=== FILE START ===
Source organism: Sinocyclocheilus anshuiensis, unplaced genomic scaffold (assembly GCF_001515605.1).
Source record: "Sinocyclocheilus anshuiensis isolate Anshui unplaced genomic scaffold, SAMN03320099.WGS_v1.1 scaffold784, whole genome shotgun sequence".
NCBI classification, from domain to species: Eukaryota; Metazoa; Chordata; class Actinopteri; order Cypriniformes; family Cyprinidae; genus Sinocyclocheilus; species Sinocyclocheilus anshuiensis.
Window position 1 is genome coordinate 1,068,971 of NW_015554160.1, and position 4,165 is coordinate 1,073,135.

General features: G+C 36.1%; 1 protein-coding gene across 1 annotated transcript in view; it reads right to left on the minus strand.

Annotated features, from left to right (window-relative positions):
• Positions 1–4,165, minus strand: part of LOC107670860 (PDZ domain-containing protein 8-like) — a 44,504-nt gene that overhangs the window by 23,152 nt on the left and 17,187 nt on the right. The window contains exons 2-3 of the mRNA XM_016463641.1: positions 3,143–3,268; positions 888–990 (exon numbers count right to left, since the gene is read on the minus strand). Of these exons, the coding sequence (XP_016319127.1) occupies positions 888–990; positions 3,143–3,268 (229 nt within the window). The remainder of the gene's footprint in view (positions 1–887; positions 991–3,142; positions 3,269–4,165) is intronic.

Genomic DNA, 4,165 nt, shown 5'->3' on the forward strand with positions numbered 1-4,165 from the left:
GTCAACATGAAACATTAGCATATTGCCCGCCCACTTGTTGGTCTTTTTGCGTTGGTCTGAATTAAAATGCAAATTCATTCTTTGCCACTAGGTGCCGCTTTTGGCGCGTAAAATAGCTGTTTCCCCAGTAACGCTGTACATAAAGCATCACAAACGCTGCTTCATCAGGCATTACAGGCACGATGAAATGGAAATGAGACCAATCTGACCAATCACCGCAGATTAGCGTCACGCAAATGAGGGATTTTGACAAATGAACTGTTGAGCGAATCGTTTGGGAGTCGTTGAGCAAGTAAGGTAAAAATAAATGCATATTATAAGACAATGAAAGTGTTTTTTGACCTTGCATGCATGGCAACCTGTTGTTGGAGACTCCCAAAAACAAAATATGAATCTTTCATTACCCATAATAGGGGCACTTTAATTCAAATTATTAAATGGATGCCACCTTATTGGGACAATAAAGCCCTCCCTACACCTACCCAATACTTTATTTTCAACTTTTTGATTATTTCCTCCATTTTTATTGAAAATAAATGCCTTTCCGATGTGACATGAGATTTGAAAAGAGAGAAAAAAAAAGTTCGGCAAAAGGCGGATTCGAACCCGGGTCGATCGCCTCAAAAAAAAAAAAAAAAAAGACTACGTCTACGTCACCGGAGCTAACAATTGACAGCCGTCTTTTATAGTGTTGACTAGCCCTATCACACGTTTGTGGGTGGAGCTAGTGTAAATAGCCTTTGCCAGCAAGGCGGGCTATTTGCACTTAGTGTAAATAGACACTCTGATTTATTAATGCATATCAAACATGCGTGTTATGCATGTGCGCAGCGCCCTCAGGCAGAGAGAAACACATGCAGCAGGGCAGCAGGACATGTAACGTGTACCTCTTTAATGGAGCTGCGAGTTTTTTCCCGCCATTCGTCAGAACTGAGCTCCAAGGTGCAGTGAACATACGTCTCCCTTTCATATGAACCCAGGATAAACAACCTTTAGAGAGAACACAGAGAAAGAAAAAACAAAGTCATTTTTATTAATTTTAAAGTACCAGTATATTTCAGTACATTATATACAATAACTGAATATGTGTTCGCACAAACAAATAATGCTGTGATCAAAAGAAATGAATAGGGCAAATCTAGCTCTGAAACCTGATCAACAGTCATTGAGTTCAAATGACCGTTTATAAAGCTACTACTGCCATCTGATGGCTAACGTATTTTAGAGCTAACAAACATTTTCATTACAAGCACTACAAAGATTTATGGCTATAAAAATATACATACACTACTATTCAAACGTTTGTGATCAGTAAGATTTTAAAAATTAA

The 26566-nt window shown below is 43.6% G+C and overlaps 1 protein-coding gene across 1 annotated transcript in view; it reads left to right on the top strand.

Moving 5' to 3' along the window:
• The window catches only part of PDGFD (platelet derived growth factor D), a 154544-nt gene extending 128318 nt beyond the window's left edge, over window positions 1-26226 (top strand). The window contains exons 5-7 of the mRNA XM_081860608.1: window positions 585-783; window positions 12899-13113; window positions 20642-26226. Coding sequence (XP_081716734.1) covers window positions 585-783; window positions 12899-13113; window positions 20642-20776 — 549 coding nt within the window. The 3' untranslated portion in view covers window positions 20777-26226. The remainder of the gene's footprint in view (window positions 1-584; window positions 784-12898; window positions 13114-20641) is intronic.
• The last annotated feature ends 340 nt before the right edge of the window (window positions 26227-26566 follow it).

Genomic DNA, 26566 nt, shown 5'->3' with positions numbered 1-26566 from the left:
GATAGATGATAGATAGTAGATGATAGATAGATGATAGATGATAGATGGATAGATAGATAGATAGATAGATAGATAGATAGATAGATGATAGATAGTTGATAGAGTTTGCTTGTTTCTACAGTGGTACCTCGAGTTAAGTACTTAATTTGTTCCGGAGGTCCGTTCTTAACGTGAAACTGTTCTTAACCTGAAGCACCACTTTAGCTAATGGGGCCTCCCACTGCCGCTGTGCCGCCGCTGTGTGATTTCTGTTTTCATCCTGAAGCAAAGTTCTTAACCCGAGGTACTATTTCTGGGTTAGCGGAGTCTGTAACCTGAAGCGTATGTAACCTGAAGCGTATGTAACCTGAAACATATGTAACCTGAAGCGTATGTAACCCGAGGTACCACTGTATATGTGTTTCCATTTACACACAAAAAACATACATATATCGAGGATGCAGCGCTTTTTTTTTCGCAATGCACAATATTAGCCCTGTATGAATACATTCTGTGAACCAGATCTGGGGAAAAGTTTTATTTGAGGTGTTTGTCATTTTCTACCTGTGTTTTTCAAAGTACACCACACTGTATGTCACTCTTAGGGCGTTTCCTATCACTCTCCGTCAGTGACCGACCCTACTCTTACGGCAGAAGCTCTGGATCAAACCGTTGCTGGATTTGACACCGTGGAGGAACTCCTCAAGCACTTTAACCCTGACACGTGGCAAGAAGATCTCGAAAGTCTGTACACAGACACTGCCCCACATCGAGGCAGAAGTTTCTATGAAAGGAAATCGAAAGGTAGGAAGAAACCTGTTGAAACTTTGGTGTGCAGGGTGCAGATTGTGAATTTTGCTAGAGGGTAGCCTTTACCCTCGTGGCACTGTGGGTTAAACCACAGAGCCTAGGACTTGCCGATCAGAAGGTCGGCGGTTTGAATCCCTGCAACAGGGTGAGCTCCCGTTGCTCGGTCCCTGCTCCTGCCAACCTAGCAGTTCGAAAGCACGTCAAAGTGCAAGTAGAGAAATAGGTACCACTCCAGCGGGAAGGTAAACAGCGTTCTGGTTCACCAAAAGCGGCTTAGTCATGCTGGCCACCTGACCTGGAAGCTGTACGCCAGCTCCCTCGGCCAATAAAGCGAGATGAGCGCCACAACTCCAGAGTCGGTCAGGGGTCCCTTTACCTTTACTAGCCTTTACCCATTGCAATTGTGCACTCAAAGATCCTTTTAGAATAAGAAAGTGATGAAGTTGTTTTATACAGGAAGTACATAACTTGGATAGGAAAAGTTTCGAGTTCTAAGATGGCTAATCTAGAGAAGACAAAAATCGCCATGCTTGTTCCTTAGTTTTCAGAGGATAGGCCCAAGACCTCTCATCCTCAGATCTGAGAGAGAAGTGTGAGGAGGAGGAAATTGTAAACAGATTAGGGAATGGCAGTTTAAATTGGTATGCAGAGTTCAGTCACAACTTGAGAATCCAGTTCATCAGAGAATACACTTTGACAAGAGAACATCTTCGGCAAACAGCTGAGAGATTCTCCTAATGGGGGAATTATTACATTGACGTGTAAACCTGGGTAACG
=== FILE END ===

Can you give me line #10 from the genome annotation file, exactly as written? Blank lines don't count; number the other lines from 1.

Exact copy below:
The 26566-nt window shown below is 43.6% G+C and overlaps 1 protein-coding gene across 1 annotated transcript in view; it reads left to right on the top strand.